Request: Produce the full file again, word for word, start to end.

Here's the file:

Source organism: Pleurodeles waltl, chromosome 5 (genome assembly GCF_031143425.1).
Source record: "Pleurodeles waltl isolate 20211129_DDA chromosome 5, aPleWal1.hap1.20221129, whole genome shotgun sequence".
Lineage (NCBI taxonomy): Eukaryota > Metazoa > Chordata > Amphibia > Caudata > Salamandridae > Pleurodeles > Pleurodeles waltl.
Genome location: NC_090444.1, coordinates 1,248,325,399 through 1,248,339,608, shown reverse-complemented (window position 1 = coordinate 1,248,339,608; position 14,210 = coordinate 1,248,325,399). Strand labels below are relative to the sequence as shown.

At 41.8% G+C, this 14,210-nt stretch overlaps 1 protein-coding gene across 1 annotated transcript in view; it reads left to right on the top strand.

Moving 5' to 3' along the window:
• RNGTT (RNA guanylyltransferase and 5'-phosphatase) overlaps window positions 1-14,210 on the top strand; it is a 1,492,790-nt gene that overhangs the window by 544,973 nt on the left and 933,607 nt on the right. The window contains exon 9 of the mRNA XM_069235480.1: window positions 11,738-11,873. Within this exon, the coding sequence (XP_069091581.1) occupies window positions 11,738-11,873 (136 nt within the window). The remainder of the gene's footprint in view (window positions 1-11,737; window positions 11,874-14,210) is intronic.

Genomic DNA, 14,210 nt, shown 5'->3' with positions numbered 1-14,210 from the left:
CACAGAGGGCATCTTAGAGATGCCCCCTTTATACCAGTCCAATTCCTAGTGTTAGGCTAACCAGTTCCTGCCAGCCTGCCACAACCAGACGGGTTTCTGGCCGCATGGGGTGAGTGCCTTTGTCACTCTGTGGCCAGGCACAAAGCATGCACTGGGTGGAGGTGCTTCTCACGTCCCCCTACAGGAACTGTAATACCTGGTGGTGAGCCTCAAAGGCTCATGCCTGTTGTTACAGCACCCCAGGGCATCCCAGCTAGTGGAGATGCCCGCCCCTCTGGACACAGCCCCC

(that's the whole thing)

Source organism: Pleurodeles waltl, chromosome 5 (genome assembly GCF_031143425.1).
Source record: "Pleurodeles waltl isolate 20211129_DDA chromosome 5, aPleWal1.hap1.20221129, whole genome shotgun sequence".
Lineage (NCBI taxonomy): Eukaryota > Metazoa > Chordata > Amphibia > Caudata > Salamandridae > Pleurodeles > Pleurodeles waltl.
Genome location: NC_090444.1, coordinates 1,248,325,399 through 1,248,339,608, shown reverse-complemented (window position 1 = coordinate 1,248,339,608; position 14,210 = coordinate 1,248,325,399). Strand labels below are relative to the sequence as shown.

At 41.8% G+C, this 14,210-nt stretch overlaps 1 protein-coding gene across 1 annotated transcript in view; it reads left to right on the top strand.

Moving 5' to 3' along the window:
• RNGTT (RNA guanylyltransferase and 5'-phosphatase) overlaps window positions 1-14,210 on the top strand; it is a 1,492,790-nt gene that overhangs the window by 544,973 nt on the left and 933,607 nt on the right. The window contains exon 9 of the mRNA XM_069235480.1: window positions 11,738-11,873. Within this exon, the coding sequence (XP_069091581.1) occupies window positions 11,738-11,873 (136 nt within the window). The remainder of the gene's footprint in view (window positions 1-11,737; window positions 11,874-14,210) is intronic.

Genomic DNA, 14,210 nt, shown 5'->3' with positions numbered 1-14,210 from the left:
CACAGAGGGCATCTTAGAGATGCCCCCTTTATACCAGTCCAATTCCTAGTGTTAGGCTAACCAGTTCCTGCCAGCCTGCCACAACCAGACGGGTTTCTGGCCGCATGGGGTGAGTGCCTTTGTCACTCTGTGGCCAGGCACAAAGCATGCACTGGGTGGAGGTGCTTCTCACGTCCCCCTACAGGAACTGTAATACCTGGTGGTGAGCCTCAAAGGCTCATGCCTGTTGTTACAGCACCCCAGGGCATCCCAGCTAGTGGAGATGCCCGCCCCTCTGGACACAGCCCCC